Nearly 75% admit to being nervous driving in poor weather conditions.
New research by Liberty Insurance suggests nearly three in four Irish drivers (74%) do not feel confident when driving in poor weather conditions.
Conducted by RED C Research among 724 drivers, the survey found that Ice on the roads and snow have the strongest negative impact on confidence amongst drivers; less than half (43%) of all drivers are confident driving in snow, while just over a third (35%) feel confident operating their vehicle with ice on the roads.
The research found confidence levels when driving in such conditions to be lowest amongst young drivers, females and those living in Munster. Newly qualified drivers particularly nervous
Young and recently qualified drivers are most nervous when driving in adverse weather conditions. 80% of drivers under the age of 30 are not confident driving in bad weather, and only 15% of newly qualified drivers feel very prepared to drive in inclement weather following the successful completion of their driving test.
More than three in five drivers (62%) have felt nervous as a result of driving in bad weather. Overall, drivers in Munster tend to be most nervous, with only 22% of drivers in the region feeling confident when driving in adverse weather. The conditions most frequently cited by motorists in the region include heavy rain, snow and ice. Dublin motorists on the other hand were more concerned by driving in fog.
Commenting on the research, Deirdre Ashe, Director of Personal Lines at Liberty Insurance, said: “Our research reveals that as a country, we currently lack confidence in our driving abilities in adverse weather conditions.
“This nervousness in driving in poor weather becomes all the more concerning as we approach December and January, the two months of the year most typically associated with poor driving conditions. As we approach the festive season, we are calling on all drivers to be aware of their surroundings especially in adverse or wintry weather conditions and exercise their best judgement when travelling.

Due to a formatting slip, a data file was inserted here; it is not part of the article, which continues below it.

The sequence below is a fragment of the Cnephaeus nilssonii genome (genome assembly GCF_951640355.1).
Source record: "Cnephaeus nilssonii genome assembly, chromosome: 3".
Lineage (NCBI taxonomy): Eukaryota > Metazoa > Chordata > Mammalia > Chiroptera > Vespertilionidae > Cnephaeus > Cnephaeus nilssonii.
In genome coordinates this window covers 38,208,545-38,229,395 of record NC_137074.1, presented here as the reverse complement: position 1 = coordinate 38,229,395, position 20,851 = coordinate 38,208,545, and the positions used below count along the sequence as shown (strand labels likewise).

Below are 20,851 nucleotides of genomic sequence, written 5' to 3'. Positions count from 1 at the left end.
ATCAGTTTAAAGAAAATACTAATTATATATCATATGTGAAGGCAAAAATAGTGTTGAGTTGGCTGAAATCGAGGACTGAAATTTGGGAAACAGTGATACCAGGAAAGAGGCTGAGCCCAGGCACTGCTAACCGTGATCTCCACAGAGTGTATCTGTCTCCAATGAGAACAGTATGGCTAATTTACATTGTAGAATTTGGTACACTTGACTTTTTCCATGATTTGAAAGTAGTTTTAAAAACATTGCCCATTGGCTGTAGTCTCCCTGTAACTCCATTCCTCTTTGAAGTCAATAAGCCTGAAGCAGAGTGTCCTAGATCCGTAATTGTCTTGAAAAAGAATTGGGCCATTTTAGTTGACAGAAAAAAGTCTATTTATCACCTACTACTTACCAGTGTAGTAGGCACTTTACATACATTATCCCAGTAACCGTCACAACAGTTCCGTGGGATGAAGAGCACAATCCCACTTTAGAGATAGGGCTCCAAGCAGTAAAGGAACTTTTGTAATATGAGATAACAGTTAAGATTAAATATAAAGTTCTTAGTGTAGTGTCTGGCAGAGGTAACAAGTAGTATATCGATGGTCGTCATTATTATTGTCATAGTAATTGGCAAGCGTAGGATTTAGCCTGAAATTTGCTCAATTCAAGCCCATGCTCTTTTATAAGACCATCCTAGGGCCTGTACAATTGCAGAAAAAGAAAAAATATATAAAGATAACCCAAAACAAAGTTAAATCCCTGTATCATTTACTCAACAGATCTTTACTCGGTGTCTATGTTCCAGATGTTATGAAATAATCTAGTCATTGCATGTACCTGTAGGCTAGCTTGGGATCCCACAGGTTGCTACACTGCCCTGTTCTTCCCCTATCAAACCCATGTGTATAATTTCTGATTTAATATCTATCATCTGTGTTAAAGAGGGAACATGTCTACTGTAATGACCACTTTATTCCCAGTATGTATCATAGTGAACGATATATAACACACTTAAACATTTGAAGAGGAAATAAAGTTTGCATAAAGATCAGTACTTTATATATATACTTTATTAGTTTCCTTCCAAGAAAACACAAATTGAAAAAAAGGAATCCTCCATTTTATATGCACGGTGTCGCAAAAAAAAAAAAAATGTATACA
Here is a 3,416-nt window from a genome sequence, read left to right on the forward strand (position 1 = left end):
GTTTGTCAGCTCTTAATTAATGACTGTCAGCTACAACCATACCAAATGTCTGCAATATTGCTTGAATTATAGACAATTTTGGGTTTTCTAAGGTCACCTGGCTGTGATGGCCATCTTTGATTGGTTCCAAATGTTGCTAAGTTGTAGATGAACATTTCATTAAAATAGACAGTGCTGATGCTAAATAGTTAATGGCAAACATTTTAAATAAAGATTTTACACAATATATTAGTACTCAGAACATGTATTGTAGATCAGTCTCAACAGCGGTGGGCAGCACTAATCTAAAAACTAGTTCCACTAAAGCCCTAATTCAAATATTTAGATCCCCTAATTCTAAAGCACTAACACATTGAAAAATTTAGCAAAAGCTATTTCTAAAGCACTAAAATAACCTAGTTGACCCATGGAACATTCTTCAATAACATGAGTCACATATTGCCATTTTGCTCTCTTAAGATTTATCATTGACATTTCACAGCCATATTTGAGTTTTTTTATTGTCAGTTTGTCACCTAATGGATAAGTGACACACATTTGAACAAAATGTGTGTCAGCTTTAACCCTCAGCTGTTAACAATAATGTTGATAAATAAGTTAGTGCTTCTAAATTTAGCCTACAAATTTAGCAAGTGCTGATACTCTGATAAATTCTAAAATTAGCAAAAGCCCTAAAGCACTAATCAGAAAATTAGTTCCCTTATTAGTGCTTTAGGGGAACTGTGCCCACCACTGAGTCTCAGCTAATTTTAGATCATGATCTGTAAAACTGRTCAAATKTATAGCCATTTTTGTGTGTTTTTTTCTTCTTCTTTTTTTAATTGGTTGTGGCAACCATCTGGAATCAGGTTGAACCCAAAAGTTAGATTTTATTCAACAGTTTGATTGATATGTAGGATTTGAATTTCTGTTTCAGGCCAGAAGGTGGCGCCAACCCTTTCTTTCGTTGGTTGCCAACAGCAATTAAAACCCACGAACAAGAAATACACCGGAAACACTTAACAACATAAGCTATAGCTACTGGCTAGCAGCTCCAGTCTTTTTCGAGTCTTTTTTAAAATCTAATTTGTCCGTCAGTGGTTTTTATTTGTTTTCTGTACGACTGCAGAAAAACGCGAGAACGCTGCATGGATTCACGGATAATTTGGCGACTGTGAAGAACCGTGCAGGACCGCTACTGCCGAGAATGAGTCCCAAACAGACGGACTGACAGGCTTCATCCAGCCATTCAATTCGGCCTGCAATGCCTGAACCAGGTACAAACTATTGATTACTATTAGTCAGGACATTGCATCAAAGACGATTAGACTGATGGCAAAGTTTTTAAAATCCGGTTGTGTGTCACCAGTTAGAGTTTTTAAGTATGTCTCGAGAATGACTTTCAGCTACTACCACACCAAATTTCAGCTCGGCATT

“In 2016, we saw 187 deaths on Irish roads and nearly half of all driver deaths occurred on regional or local roads. This Sunday marks World Day of Remembrance for road traffic victims (19 November). This is a very poignant day in the calendar for many people. It is important for us all to reflect on why we are still seeing so many deaths on our roads; to take stock of our own driving behaviour; and to consider what more can be done to make our roads safer for all road users.
“This means drivers exercising greater caution when driving in poor weather conditions. Before driving in poor weather, check your tyre pressure and tyre treads. Ensure all lights are working and that you have sufficient levels of anti-freeze coolant and screen wash in the car. Once on the road, in the case of poor visibility, allow additional space between you and the vehicle in front of you, avoid overtaking and remain extra vigilant for cyclists, motorcyclists and pedestrians. Further tips and advice can be found on our safety centre here.
“In terms of road safety education, the Road Safety Authority has made great strides since its foundation, and its achievements are there for all to see. In continuing to build on these achievements, there may be an argument for incorporating some of these findings into the RSA’s driving test curriculum and using it as an opportunity to develop new features in the driving test that will challenge learner drivers on navigating adverse weather conditions and better equip them with the necessary tools to become a confident and responsible road users.”